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  • Accessories Matter in Personal Branding

    Over the past week, as my smartphone slowly turned into an expensive digital clock, I was forced to think about what cell phone I wanted next – and what my choice would say about me.

    When I came back to the US several years ago, I was forced into buying a smartphone.  Before, since I’d been traveling so much, I’d used a prepaid basic phone where I could easily switch SIM cards for whatever country I was in at the time. But then I came back to the US and started looking for jobs in social media – where every interviewer judges you on your answer to the question: “What smartphone do you have?”

    So, while fixing my resume and updating my internet presence, I also spent a significant amount of time deciding what type of phone fit the brand I wanted to project. As a result, I ended up with the original Motorola Droid – trendy then because it used the brand-new Android operating system.  (And a better choice for me personally because AT&T was not reliable in my area at that time.)

    My cell phone was not the only accessory where I’d had to consider my personal brand while I’ve been shopping.  More recently, when I bought a new pair of glasses, I spent a lot of time deciding what each frame said about me professionally as I tried them on.  I work in innovation, so the standard wire frames were out. Instead I needed plastic frames with a quirky look to them – and found the look I wanted in a pair of black frames with blue siding that peek out unexpectedly when you look at me from an angle. (Even my glasses reward people for looking at things differently! Perfect!)

    Branding through accessorizing also comes through at my company, Ideas To Go.  We work with Fortune 500 companies, but we very deliberately do not dress up on the days when we have ideation projects in our office. No suit jackets, ties, nylons or high heels on those days.  Instead, we wear colorful, fun accessories and clothes that look comfortable. (While still professional.)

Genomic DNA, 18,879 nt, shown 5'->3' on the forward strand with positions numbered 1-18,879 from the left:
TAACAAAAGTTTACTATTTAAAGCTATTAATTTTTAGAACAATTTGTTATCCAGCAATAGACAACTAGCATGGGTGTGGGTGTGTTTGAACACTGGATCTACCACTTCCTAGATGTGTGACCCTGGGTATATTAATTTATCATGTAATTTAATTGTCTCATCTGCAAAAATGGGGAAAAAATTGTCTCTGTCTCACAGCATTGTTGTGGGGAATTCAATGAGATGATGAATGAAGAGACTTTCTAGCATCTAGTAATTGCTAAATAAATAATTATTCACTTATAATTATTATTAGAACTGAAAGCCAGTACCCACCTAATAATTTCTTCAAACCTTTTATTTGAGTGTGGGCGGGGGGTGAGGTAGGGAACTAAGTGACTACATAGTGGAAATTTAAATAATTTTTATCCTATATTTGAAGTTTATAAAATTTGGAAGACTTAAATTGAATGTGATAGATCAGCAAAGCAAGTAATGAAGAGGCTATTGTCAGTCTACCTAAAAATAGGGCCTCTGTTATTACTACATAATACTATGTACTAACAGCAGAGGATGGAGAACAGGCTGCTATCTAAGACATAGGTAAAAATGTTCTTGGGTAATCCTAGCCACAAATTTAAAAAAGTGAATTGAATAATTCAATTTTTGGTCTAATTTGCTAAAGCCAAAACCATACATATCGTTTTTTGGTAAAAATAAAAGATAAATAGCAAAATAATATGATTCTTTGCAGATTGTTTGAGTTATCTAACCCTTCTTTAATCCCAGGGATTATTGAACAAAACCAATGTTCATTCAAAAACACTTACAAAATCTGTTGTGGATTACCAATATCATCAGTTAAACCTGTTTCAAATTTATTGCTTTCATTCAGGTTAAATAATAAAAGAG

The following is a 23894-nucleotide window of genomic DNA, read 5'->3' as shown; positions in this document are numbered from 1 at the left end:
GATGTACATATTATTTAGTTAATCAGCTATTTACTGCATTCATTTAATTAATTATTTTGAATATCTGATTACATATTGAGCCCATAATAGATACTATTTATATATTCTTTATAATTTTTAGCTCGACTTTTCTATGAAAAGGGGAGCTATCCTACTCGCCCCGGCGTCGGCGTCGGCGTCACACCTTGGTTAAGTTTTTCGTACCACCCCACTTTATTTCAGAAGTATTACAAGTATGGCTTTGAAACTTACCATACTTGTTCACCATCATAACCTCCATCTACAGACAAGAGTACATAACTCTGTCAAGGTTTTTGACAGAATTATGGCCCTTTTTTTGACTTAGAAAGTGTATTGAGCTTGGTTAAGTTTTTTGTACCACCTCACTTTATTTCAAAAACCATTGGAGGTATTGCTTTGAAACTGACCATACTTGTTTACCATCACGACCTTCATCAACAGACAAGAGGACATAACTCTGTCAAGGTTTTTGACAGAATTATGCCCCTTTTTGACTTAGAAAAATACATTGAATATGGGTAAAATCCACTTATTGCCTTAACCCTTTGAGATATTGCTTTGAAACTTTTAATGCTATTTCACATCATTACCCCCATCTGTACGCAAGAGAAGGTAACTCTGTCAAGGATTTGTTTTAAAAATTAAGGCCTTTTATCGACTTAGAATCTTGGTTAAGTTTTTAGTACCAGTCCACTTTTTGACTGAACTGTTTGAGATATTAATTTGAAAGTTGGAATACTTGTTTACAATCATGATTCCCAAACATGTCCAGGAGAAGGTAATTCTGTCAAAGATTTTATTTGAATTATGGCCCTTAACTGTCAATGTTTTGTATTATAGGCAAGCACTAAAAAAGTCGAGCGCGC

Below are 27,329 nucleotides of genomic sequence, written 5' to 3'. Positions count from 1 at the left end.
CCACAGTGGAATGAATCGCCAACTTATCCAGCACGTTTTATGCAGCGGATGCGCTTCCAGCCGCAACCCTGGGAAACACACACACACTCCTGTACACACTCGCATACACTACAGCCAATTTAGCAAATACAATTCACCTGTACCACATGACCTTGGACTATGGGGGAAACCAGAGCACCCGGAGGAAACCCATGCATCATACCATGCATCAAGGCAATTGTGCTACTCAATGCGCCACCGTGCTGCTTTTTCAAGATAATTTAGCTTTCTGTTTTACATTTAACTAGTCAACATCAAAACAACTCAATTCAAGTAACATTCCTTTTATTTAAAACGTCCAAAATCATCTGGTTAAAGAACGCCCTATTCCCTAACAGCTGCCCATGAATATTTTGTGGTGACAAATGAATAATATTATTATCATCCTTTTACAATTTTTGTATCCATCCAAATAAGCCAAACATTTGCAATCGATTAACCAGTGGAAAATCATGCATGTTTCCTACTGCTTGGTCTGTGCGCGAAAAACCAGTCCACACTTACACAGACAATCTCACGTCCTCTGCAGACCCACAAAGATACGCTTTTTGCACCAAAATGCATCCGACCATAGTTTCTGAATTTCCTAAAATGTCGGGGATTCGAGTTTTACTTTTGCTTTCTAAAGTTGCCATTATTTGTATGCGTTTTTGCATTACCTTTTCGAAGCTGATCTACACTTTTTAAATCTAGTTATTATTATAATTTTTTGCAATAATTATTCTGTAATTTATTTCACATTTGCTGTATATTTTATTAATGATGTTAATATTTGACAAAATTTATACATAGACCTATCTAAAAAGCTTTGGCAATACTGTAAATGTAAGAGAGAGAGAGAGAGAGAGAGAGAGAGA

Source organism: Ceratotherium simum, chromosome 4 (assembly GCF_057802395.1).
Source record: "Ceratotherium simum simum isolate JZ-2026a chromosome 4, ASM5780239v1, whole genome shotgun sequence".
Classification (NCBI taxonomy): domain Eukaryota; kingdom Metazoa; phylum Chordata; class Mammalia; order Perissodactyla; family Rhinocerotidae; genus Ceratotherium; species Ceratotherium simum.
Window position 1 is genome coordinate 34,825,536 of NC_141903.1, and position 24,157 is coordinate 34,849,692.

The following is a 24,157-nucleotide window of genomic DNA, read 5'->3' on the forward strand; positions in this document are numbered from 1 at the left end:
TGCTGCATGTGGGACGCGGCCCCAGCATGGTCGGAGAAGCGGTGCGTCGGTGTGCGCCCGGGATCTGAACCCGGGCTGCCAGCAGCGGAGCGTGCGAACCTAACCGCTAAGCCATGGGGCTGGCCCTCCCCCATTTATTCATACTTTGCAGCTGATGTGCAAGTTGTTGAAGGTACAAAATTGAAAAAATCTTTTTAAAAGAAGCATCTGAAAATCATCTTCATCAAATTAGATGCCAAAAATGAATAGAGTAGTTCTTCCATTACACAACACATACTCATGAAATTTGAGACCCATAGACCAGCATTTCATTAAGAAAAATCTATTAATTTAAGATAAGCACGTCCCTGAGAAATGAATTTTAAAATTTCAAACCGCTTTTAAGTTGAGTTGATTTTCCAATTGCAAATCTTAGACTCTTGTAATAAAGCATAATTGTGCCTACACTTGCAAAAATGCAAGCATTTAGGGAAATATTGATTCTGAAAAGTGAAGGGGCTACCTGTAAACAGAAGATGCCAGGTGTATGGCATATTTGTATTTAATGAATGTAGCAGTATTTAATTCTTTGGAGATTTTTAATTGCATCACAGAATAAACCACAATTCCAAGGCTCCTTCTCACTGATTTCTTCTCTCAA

This is a very deliberate branding decision on our part, because we are signalling to our clients that Ideas To Go is a place where they can be comfortable expressing themselves. It’s hard to feel unrestricted when you’re wearing a tie around your neck or nylons! So by deliberately wearing more casual clothing and keeping our accessories bold and colorful, we signal to our clients that they too should be more casual and relaxed. (It works: many of our clients show up the next day wearing a completely different style of clothing than they did for the Kickoff!)

    So, as I researched a new phone, it was a loaded decision for me. What phone will not only meet my needs, but signal to the people I meet at conferences that I am up-to-date with the innovation that’s happening in the smartphone world?  What type of phone signals that I’m creative, and the type of person they want to work with?  It’s a loaded decision – especially as I’ll be using this phone for the next couple years!

    How have you faced situations like this before? What unusual choices have you made about accessories based on your personal brand?


    Katie Konrath blogs about creativity, innovation and “ideas so fresh… they should be slapped” at www.getfreshminds.com.  She works for leading innovation company, Ideas To Go.

    Katie works with Fortune 500 companies to help them generate new ideas based on consumer insights at leading innovation company www.IdeasToGo.com. She’s worked with creativity guru Edward de Bono and uncovered new ideas across North America and Europe. Prior to that, she earned a Masters degree in Creativity and Innovation from the Institute for the Design and Development of Thinking in Malta, was certified as a Lateral Thinking trainer, and studied at the TRIZ Institute in St Petersburg, Russia. She writes the leading innovation blog, GetFreshMinds.com.

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